Colostrum is mothers first milk, as it contains the antibodies it is imperative newborns get this. Vets often have some or it can be purchased powdered. After that they need special milk replacement formulas (sold at livestock feed stores and veterinarian offices). They will need more feedings, and smaller feedings, when young. Kittens and pups need their bottoms wiped to stimulate them to go to the bath room after every feeding.

Puppies and Kittens that are not being looked after by their mothers should be removed and kept in a small room, or kennel.  Care must be taken to keep them warm. 

Sheep and goats can be brought indoors or left with their flock, provided they are not bullied by the larger animals. If you have several “orphaned” or abandoned youngsters they will do best if kept together. Often, as in the case of this lamb, the mom would not feed him, but otherwise kept an eye on him. As such he was fine with the other sheep.

These last three pictures are the same lamb as above, at three weeks of age.  He is a Katahdin cross sheep, having hair instead of wool.

Related Links

Care for Abandoned or Orphaned Kittens

Care for Abandoned or Orphaned Puppies

Care for Bottle Baby Lambs

Care for Bottle Baby Goat Kids

If you have opinions, ideas, or knowledge, and would like to get Paid for sharing them by writing for sites like this, Click Here.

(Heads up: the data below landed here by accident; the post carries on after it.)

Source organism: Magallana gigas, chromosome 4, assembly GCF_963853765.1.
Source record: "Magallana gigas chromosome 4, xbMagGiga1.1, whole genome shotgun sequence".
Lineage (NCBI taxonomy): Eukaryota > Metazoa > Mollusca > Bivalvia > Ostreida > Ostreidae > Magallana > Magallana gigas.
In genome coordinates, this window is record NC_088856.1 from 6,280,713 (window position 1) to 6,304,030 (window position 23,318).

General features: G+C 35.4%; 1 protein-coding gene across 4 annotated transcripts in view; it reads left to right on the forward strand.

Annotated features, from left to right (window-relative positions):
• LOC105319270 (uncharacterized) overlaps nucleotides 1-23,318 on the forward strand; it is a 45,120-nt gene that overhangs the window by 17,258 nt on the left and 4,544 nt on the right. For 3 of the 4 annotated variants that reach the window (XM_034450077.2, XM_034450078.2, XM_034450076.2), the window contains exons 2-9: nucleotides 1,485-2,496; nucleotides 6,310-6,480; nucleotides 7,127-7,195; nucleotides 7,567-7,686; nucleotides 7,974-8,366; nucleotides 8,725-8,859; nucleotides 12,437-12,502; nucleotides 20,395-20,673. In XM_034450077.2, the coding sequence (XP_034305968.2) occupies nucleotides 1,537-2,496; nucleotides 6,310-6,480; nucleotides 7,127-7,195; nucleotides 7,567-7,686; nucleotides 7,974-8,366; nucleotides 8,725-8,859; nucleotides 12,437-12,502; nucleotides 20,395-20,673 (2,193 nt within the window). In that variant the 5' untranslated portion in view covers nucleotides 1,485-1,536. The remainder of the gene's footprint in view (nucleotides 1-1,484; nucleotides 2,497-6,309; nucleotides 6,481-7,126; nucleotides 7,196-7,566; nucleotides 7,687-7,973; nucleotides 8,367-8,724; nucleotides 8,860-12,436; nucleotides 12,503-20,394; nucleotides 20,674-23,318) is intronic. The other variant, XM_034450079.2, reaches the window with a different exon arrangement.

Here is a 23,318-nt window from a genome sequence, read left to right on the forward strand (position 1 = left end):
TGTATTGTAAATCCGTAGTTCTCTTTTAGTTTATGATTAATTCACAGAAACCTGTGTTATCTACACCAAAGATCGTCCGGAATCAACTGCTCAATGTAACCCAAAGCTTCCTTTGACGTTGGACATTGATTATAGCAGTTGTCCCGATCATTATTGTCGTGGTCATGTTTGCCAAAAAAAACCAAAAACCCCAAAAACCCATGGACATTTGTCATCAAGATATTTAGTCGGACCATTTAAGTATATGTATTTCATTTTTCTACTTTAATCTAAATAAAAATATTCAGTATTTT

This article has been republished here.

Liked it


User Comments
  1. Erik Van Tongerloo

    On April 8, 2010 at 6:23 am

    Great info in this article and I like the pictures too.

  2. maeraquel

    On April 8, 2010 at 7:12 am

    Is it safe to say same thing happens to homo sapiens?

  3. Jo Oliver

    On April 8, 2010 at 8:47 am

    Very interesting article.

  4. Frances Lawrence

    On April 8, 2010 at 10:57 am

    The detail in this article was very helpful. I have only had experience with hamster breeding, our hamster was already pregnant when we bought her and still very young herself, the babies were a big surprise. She raised two out of three, we kept them all and they became very special members of the family.

  5. Jenna Christiansen

    On April 8, 2010 at 2:19 pm

    Great detail provided,,,, good to learn something new…. ty

  6. sloanie

    On April 8, 2010 at 5:16 pm

    Excellent article, great pictures too.
    My daughter tried too raise a sick lamb when she was a child, but it unfortunately died.

  7. martie

    On April 8, 2010 at 11:44 pm

    Wonderful article Brenda. I have found that both sugar gliders and Chinchilla babies are almost impossible to raise by hand if rejected by thier mother even when they are healthy. Luckily, Chins will often becoms surrogates if they have milk accepting the babies as their own.

  8. PR Mace

    On April 9, 2010 at 2:05 pm

    Excellent article with good facts. The mother of my dog Kole would not nurse her litter after the first week. We took him at four weeks and bottle fed him. My brother had the entire litter checked by his vet and all the puppies and the mother were healthy. The vet thought as you stated she was too young and confused. The only problem with taking him away from her and bottle feeding him was he didn’t learn his social skills from his mother.

  9. Belle Dob

    On April 12, 2010 at 12:55 pm

    Very informative and interesting. Thanks for sharing.

  10. Rose Page

    On April 26, 2011 at 2:16 pm

    i love how people care for animals like i do and i can’t stand people that hurt there animals cause animals are humans to the want a home to and they want to be loved and cared for too and not be lonely!!!! :-’( Someday i wish i could work with animals like tigers,bears,horses, wolves, cats and dogs cause i always love them and always will no matter what happens to me!! :-)

Post Comment
comments powered by Disqus